4. The Controversy Surrounding the Use of Whole Brain Radiotherapy

With the increased availability of radiosurgery, a new trend has been emerging in the management of patients with brain metastases. In this approach, patients with a limited number of brain metastatic lesions (the exact definition of limited is based on institutional preference and varies from 3 to 10 or more) [30, 31, 52, 53, 56] are treated with radiosurgery alone, without WBRT, and are then closely monitored, which involves regular MR imaging. Repeat radiosurgery is performed for new intracranial metastases, with the intent of avoiding or eliminating WBRT in as many patients for as long as possible. The rationale is the avoidance of neurotoxicity from WBRT. However, this approach is still considered controversial by some and definitive controlled clinical trials can support either argument. Delaying WBRT in favor of active surveillance increases the overall cost of managing these patients, with multiple and expensive imaging studies and repeat radiosurgical procedures which also need also needs to be taken into account.

Advocates of withholding WBRT suggest that WBRT may be “ineffective,” patients may have “oligometastatic disease,” survival is unaltered whether upfront WBRT is used or not, radiosurgery is adequate for local control, and neurologic status and quality of life of patients in whom WBRT is withheld are superior.

Historically, when steroids alone were used for the management of BrM, survival was only about 1 month. The addition of WBRT was found to increase survival by several months. The most common WBRT regimen uses 30 Gy in 2 weeks; this dose is designed to be palliative and was never intended to cure epithelial tumors but rather strikes a balance of minimizing toxicity but still helping to relieve symptoms. When reviewing data within BrM studies in the RTOG, control of disease is realized in approximately 50% of patients at 6 months. Therefore, enhancing the effect of WBRT in controlling the macroscopically visible tumor with the addition of radiosurgery makes sense and is now supported by level 1 evidence [30, 31]. For example, in the phase III RTOG 9508 trial of WBRT with or without radiosurgery boost, the actuarial 1-year local control was 82 versus 71% (), in favor of the radiosurgery boost [30] (Table 4). Furthermore, WBRT can and does add to the local control on top of the SRS treatments as based on both the RTOG and JROSG studies, which does have value.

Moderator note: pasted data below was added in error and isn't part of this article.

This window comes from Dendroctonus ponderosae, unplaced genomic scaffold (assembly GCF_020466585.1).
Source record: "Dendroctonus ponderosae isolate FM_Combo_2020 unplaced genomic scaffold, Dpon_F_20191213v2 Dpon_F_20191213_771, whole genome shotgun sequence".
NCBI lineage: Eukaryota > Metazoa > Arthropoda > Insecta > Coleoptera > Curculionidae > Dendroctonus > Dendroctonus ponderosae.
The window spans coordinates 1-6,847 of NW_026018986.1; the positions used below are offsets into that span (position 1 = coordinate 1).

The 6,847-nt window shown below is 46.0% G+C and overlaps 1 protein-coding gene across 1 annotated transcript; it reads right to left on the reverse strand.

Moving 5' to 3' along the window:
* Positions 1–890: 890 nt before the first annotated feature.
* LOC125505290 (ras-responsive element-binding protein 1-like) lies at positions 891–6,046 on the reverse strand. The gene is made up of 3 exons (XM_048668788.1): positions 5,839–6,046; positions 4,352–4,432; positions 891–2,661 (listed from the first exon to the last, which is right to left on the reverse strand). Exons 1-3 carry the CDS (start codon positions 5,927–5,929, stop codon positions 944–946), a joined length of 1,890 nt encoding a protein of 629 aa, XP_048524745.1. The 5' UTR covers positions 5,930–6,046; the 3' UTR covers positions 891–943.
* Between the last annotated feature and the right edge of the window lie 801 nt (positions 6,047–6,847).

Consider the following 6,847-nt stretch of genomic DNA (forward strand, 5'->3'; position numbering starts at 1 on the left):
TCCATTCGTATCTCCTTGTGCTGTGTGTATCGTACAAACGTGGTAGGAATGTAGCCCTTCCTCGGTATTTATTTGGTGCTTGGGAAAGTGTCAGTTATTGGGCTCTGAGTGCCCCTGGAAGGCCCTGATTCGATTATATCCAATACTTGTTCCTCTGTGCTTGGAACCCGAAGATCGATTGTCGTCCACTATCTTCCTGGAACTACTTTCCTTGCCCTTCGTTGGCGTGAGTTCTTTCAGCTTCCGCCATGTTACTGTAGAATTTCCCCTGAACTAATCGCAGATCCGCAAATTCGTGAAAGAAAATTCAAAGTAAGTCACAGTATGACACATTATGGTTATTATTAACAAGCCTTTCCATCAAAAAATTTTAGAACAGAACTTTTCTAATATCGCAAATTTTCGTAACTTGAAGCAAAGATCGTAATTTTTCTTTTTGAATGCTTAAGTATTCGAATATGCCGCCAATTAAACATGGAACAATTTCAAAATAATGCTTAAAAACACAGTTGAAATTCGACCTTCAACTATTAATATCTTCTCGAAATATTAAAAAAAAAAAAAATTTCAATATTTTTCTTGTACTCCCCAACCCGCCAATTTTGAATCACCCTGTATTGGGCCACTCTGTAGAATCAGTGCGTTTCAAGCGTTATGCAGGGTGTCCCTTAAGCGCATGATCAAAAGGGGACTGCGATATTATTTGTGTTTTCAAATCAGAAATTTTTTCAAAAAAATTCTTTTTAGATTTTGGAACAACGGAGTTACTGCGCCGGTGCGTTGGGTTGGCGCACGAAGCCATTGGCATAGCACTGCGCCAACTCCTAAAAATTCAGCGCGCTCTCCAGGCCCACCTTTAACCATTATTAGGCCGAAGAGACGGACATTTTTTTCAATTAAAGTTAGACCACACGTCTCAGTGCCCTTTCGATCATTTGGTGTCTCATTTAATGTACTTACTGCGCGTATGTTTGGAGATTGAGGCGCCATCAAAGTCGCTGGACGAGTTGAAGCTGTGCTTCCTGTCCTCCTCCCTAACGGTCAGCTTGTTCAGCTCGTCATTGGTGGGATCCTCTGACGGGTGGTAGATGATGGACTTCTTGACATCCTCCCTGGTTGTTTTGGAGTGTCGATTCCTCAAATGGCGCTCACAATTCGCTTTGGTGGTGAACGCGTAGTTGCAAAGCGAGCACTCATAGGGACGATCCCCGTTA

Med OSAll ptsSingle brain met1–3 mets, age <501–3 mets, NSCLC1–3 mets, RPA class I

WBRT alone5.7 mos4.9 months8.3 months3.9 months9.6 months
WBRT + SRS6.5 mos6.5 months9.9 months5.0 months11.6 months

MSOS @ 1 yrFreedom from new brain mets @ 1 mosSalvage brain txNeuro death

SRS8.0 months28.4%46.8%43%19.3%
SRS + WBRT7.5 months38.5%76.4%15%22.8%

Some may argue that BrM may be oligometastatic and therefore we only need to worry about the disease that is seen on MR. However, older autopsy and CT-imaging studies suggest that the rate of multiple brain metastases ranges from 58 to 86%, with a mean of 66%, but these have been criticized on several grounds [25]. In one MRI-based study, only 19% of the 336 patients had a single lesion; the percentage of patients with 2, 3, 4, and 5 or more lesions was 16, 13, 10, and 40%; in most trials of radiosurgery, <5 is considered the upper limit, in terms of the definition of oligometastases, and, in this trial, 50% of patients had more than 3 lesions on MR imaging [57]. Therefore, most reports suggest that only about 20% of patients have one brain met, and this is especially important, as evidence-based data suggest no survival benefit from aggressive local treatments such as surgery or radiosurgery in patients with more than 1 metastatic lesion [58].

Others have argued that survival is unaltered whether upfront WBRT is used or not. This is indeed true as there are other competing risks of death, such as systemic disease. However, the value proposition here is that of local control [59]. Many of these studies were not designed to answer an overall survival question as the true value is preventing future complications from recurrent disease and improving or maintaining quality of life [35]. That being said, caution should be used in oversimplifying this statement. For example, Pirzkall et al. reported that, for brain metastases patients without extracranial disease, (i.e., patients with a much lower likelihood of dying from systemic metastases) the median survival following radiosurgery alone with WBRT used for salvage was 8.3 months, compared to 15.4 months for patients treated up-front with radiosurgery plus WBRT [60]. Similar results were seen in a retrospective study from the Mayo Clinic where a survival benefit for adjuvant WBRT limited to patients without systemic disease was realized; 5-year survival rates of 21% for those who received adjuvant WBRT compared to 4% for those patients who did not [61]. These observations are crucial, implying that, for those patients where prolonged survival is likely, failure to control the intracranial disease by omitting or delaying WBRT may negatively impact survival.